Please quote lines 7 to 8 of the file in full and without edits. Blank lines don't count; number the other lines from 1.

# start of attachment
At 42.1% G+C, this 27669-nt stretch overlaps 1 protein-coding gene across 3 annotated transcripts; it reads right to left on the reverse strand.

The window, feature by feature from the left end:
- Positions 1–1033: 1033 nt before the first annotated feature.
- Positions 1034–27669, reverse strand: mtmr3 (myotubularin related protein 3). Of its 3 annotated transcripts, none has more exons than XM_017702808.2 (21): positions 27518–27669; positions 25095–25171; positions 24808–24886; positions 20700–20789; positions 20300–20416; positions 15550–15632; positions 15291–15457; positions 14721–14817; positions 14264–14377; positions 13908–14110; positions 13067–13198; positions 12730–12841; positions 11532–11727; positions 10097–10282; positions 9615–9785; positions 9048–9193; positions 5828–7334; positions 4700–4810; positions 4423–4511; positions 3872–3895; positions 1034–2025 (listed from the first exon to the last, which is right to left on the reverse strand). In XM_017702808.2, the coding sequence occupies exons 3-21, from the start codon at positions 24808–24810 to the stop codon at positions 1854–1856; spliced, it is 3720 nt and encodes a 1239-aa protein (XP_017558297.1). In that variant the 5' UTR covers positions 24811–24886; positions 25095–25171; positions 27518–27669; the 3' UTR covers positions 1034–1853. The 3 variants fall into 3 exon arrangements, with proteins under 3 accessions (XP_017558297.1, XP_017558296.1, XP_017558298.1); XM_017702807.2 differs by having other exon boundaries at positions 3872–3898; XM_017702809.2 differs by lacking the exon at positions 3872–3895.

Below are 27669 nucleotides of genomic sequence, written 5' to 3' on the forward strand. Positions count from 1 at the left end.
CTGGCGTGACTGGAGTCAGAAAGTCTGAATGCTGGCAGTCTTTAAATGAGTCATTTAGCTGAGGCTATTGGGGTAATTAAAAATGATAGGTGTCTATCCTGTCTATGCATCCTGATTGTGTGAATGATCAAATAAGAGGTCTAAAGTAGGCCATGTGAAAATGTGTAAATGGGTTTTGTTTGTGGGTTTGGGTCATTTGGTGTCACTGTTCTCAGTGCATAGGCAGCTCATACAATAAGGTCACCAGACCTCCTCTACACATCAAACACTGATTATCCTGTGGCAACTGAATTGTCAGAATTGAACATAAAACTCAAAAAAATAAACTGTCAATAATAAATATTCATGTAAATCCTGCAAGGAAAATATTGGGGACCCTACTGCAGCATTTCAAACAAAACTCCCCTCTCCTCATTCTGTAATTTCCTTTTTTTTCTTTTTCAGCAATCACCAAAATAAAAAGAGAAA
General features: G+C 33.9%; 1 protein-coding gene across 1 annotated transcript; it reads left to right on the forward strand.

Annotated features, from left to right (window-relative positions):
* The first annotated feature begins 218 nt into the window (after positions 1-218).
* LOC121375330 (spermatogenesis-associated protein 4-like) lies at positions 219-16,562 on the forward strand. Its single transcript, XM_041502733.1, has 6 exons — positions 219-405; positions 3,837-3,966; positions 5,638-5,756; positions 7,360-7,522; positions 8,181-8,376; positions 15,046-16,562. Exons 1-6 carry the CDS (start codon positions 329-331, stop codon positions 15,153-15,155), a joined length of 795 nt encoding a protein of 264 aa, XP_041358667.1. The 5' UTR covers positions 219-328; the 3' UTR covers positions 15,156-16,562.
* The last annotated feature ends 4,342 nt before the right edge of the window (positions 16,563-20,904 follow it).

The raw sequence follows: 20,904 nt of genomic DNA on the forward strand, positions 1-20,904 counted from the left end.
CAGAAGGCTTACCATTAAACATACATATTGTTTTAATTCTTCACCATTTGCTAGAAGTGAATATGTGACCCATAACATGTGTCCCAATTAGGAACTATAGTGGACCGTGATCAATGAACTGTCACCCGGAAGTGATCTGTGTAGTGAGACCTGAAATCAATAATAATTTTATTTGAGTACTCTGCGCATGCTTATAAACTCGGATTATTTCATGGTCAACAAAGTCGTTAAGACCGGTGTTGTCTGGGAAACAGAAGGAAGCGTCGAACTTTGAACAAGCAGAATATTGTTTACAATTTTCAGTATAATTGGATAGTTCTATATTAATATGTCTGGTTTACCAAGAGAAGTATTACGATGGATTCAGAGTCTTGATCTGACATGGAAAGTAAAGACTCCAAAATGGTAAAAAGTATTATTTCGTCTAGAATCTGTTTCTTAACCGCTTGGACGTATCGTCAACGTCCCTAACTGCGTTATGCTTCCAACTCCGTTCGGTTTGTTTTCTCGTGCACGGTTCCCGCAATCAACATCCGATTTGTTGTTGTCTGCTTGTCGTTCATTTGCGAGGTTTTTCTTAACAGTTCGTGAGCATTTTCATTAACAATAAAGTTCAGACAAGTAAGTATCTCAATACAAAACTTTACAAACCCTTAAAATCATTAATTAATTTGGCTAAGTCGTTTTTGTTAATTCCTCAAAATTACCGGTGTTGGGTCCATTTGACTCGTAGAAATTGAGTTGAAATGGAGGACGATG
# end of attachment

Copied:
General features: G+C 33.9%; 1 protein-coding gene across 1 annotated transcript; it reads left to right on the forward strand.

Annotated features, from left to right (window-relative positions):